Notes on a Scandal | Issue 20

Notes on a Scandal | Issue 20

No country for Kiwi blokes

I had almost finished my column for this week when I read that two New Zealand soldiers very recently died in Afghanistan. The “Breaking News” snippet on Stuff was a nigh-perfect example of how media framing influences how we understand a conflict. The words “personnel”, “team”, and “help” were used in place of “soldiers”, “army”, and “fight”. This kind of rhetoric is common. I mean, New Zealand is ostensibly in Afghanistan as part of a so-called “reconstruction” mission. Why exactly humanitarian reconstruction necessitates “laying down suppressing fire”, well, I don’t know. On this note, if you were an “insurgent” being shot at by foreign soldiers, don’t you think you’d shoot back, too? You could even say that these “insurgents” were acting in self-defence…

Aside from media framing, what really bothered me was John Key saying, “Losing seven of our men is an enormous price to pay... [but] I don’t think the terrible loss we’ve suffered overnight means we should leave earlier.” At no point was the very fact that “our men” were in Afghanistan in the first place questioned. New Zealand actually has no business being in Afghanistan. These men had volunteered for this particular mission, but John Key has their blood on his hands for continuing New Zealand’s involvement in an ultimately unwinnable war.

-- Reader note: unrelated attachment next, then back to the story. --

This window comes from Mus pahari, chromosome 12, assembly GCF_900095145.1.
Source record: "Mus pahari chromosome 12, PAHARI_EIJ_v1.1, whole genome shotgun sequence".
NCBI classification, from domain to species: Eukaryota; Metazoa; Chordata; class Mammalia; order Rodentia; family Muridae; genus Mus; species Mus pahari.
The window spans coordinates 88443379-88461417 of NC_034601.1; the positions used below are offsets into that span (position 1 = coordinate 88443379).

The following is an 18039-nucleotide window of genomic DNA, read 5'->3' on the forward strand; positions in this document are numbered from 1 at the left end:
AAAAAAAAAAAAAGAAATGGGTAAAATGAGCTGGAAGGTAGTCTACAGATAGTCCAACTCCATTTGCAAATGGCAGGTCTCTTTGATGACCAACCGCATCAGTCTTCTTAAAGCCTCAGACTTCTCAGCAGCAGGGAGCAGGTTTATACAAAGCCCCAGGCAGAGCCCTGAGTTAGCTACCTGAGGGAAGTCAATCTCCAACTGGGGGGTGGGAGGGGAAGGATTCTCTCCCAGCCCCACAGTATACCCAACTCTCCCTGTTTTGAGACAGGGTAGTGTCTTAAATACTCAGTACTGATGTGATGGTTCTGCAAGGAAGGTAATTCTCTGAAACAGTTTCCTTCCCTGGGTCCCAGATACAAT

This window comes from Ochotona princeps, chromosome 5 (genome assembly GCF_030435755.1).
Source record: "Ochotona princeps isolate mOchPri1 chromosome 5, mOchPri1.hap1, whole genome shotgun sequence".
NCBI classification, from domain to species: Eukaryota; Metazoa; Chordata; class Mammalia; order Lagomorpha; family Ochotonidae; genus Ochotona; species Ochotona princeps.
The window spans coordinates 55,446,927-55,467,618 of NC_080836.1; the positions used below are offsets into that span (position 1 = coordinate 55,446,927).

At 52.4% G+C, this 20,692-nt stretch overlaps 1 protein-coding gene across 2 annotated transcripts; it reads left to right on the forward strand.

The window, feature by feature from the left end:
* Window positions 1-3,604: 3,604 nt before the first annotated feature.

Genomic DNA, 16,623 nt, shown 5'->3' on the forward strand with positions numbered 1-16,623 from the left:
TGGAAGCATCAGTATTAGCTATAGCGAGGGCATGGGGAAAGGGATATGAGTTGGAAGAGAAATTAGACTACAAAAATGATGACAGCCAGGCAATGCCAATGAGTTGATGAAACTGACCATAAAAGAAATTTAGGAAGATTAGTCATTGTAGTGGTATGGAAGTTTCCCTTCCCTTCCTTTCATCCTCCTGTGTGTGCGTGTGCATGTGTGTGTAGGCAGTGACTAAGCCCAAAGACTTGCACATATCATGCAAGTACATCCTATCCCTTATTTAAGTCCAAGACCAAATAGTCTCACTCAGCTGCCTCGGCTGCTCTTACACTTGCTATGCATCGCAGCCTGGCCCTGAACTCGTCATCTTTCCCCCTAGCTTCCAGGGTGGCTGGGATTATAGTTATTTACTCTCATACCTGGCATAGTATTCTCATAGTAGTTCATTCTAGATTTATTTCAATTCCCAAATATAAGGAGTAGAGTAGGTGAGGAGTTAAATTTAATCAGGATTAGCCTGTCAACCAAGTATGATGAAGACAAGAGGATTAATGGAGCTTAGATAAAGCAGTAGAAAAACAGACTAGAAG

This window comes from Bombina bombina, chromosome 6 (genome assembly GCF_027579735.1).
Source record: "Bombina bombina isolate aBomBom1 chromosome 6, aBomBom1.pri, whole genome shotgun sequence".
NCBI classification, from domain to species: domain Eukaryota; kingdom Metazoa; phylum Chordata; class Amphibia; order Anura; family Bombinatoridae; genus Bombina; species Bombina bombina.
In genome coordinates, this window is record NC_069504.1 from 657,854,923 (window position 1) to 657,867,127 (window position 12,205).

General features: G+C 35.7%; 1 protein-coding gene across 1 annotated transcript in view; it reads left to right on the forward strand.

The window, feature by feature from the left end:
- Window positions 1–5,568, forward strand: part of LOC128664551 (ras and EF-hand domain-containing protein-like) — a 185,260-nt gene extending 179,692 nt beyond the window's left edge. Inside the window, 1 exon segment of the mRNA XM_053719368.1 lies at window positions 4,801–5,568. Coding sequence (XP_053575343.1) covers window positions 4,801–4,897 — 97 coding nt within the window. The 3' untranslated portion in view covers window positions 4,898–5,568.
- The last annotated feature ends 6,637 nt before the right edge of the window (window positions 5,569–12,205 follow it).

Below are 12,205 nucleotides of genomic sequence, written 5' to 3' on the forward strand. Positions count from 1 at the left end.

The problem with the Army being involved in “humanitarian” activities is that it’s confusing for local populations to be shot at by foreigners in fatigues one day and be given bread by them the next. These “reconstruction” projects might be benefiting Afghani people, but the Army should not be the ones implementing them. If New Zealand really wanted to live up to its “moral foreign policy” then there is absolutely no reason why we couldn’t have sent unarmed negotiators and peace-keepers rather than the SAS.

And don’t give me the “national interest” argument that we need to be in Afghanistan to keep our US and UK allies happy. Since when do we really, truly give a fuck about that? New Zealanders have long based their national identity on being nuclear-free, and the Yanks were none too pleased about that. But did that stop swimming-tog-clad, moustachioed hippies leaping aboard American nuclear-powered submarines with reckless, joyful abandon? Nay sire, it did not.

I wonder, John, how many more of “our men” must die needless deaths before you reconsider pulling out of Afghanistan early. It is indeed a tragedy that these men died there, but the greater tragedy is that it is seen as necessary for them to be there in the first place.
This article first appeared in Issue 20, 2012.
Posted 5:14pm Sunday 12th August 2012 by Brittany Mann.